Nine Whys

Nine Whys

Nine Whys helps teams identify their purpose

With Nine Whys, you can rapidly clarify for individuals and a group what is essentially important in their work. You can quickly reveal when a compelling purpose is missing in a gathering and avoid moving forward without clarity.

A purpose is the main reason for working together, “an inexhaustible reason for a group to exist”. A clear purpose helps teams align toward a shared goal.

When a group discovers an unambiguous shared purpose, more freedom and more responsibility are unleashed. You have laid the foundation for spreading and scaling innovations with fidelity.

Four Structural Elements

1. Structuring Invitation

  • Ask, “What do you do when working on __ (the subject matter or challenge at hand)? Please make a short list of activities.” Then ask, “Why is that important to you?” Keep asking, “Why? Why? Why?” up to nine times or until participants can go no deeper because they have reached the fundamental purpose for this work.

2. How Space Is Arranged and Materials Needed

  • Unlimited number of groups
  • Chairs for people to sit comfortably face-to-face; no tables or equipment needed.

3. How Participation Is Distributed

  • Everyone has an equal opportunity to participate and contribute
  • First pairs, then groups of four, then the whole group (2-4-All)

4. Sequence of Steps and Time Allocation

  • Each person in a pair is interviewed by his or her partner for 5 minutes. Starting with “What do you do when working on __?” the interviewer gently seeks a deeper answer by repeating the query: “Why is that important to you?” Switch roles after 5 minutes. 10 min.
  • Each pair shares the experience and insights with another pair in a foursome. 5 min.
  • Invite the whole group to reflect by asking, “How do our purposes influence the next steps we take?” 5 min.
See also  3 What Debrief
Purposes and Objectives
  • Discover what is truly important for the group members
  • Lay the groundwork for the design that will be employed
  • Ignite organizational momentum through the stories that emerge
  • Generating a small number of clear answers can help you move forward together with more velocity
  • Provide a basis for progressive evaluation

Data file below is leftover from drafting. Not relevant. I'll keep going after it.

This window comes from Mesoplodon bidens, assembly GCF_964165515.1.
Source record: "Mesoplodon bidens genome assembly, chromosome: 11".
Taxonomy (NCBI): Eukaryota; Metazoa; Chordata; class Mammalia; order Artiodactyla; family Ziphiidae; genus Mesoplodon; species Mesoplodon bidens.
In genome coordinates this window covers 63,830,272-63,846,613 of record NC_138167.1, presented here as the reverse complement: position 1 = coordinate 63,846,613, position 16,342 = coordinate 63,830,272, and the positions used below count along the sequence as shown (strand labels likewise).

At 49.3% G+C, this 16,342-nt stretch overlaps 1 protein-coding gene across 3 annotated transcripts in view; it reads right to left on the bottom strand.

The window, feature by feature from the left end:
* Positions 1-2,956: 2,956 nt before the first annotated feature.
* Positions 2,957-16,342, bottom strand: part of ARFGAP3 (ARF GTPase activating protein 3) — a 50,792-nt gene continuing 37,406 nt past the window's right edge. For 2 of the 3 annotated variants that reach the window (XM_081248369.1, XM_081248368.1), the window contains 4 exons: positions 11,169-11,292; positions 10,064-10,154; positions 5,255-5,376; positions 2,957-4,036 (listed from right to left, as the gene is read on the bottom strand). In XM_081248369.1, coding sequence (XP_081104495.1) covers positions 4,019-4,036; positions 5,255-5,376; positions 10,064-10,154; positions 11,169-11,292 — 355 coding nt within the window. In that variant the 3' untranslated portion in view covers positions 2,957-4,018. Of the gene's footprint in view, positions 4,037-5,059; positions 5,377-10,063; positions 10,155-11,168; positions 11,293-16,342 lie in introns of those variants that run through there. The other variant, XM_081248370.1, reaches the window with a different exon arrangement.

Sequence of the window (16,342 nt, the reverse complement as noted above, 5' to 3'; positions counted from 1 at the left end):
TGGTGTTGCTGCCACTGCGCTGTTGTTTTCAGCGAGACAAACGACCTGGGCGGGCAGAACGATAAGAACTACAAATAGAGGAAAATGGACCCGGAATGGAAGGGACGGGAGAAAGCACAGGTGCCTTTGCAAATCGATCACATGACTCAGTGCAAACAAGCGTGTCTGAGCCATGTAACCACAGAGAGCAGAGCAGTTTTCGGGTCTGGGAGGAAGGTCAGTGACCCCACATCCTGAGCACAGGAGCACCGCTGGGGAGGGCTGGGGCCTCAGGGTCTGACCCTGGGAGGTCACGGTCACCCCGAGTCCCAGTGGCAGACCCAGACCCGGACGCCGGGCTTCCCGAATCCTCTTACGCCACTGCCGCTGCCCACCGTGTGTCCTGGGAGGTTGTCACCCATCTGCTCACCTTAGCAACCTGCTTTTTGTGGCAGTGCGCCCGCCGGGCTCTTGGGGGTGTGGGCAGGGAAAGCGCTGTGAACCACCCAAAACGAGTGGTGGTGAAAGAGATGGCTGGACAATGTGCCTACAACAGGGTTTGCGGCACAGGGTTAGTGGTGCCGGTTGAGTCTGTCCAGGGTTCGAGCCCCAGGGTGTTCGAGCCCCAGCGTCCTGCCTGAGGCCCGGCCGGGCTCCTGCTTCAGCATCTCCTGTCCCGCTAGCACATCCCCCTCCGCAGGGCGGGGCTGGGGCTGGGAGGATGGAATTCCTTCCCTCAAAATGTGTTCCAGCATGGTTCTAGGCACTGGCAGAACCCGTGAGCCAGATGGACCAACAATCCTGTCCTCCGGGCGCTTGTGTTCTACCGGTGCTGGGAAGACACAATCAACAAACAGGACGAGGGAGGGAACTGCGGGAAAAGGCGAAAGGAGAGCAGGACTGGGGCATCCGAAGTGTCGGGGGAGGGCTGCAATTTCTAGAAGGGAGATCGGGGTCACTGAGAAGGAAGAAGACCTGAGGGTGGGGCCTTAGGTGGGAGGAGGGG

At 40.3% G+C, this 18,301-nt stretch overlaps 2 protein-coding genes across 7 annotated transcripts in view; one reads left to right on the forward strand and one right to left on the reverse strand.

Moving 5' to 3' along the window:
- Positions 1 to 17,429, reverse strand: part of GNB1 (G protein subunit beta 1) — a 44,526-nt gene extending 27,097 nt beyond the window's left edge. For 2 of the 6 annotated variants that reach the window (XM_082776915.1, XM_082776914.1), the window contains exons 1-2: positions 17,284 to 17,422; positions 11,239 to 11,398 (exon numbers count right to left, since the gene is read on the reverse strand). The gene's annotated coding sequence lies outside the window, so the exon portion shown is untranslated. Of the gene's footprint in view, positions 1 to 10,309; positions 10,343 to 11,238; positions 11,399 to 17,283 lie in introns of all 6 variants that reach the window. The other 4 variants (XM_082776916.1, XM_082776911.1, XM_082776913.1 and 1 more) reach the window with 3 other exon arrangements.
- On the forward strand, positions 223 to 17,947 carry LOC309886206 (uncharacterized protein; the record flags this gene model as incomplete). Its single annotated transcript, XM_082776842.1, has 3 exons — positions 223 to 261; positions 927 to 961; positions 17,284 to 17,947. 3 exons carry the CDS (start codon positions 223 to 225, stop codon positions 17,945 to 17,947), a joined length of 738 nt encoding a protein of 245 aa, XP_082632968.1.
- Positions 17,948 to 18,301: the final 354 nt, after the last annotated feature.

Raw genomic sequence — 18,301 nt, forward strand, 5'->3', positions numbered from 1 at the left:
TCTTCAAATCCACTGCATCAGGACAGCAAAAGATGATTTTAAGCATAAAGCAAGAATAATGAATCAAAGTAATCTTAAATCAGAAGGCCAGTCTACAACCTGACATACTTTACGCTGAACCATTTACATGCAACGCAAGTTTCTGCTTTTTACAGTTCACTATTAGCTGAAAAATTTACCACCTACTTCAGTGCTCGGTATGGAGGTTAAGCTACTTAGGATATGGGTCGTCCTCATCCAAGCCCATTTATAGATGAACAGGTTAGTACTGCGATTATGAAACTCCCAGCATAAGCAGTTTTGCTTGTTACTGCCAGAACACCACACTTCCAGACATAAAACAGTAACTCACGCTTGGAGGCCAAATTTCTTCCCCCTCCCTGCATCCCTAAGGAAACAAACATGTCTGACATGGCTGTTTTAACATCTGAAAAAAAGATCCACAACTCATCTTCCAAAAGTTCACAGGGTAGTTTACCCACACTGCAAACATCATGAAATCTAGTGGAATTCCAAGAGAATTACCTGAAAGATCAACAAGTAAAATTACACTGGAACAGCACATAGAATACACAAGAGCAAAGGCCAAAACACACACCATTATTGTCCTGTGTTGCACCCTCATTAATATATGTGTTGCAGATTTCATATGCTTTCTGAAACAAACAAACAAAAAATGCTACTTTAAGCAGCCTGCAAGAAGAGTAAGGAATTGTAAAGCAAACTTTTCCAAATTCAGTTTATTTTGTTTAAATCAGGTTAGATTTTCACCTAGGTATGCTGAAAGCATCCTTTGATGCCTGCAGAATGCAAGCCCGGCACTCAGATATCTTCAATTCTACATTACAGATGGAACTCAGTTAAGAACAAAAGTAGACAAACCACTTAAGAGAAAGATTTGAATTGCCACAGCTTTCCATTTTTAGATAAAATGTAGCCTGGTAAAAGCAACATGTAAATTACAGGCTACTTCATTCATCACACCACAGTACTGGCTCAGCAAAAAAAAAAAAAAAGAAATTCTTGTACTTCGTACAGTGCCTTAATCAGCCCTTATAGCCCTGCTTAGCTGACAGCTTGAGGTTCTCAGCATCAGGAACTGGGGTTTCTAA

• Generate criteria for deciding who will be included
  • Traditional organizational design unconsciously keeps teams separated from a true purpose. Only the higher-ups really know why something is being done. Using Nine Whys in this scenario can help change initiatives get started.
  • The purpose has several layers. You can always go deeper or more shallow. You have found the right level when the purpose statement feels gripping, exciting and ambitious.
  • A purpose is never truly final. It’s often a good idea to take a purpose statement for a “test drive”, see if it rings true in daily life and then sharpen it later on.
  • Make sure the question asked is, “Why is it important to YOU?” (meaning not the amorphous organization or system but you personally)
  • Share the variety of responses and reflect on differences among group members. What common purpose emerges?
  • If someone gets stuck ask, “Does a story come to mind?”
  • Maintain confidentiality when very personal stories are shared
  • Make clarifying purpose with Nine Whys a routine practice in your group
  • For crafting a compelling shared purpose to launch a collaborative research organization
  • For the beginning of any coaching session
  • For clarifying the purpose behind the launch of a new product
  • For anchoring each element of a Design Storyboard by asking, “Why is this activity or element important to you? What does it add to the flow of exchanges among participants?”
  • For you as an individual to clarify your personal purpose
See also  Min Specs

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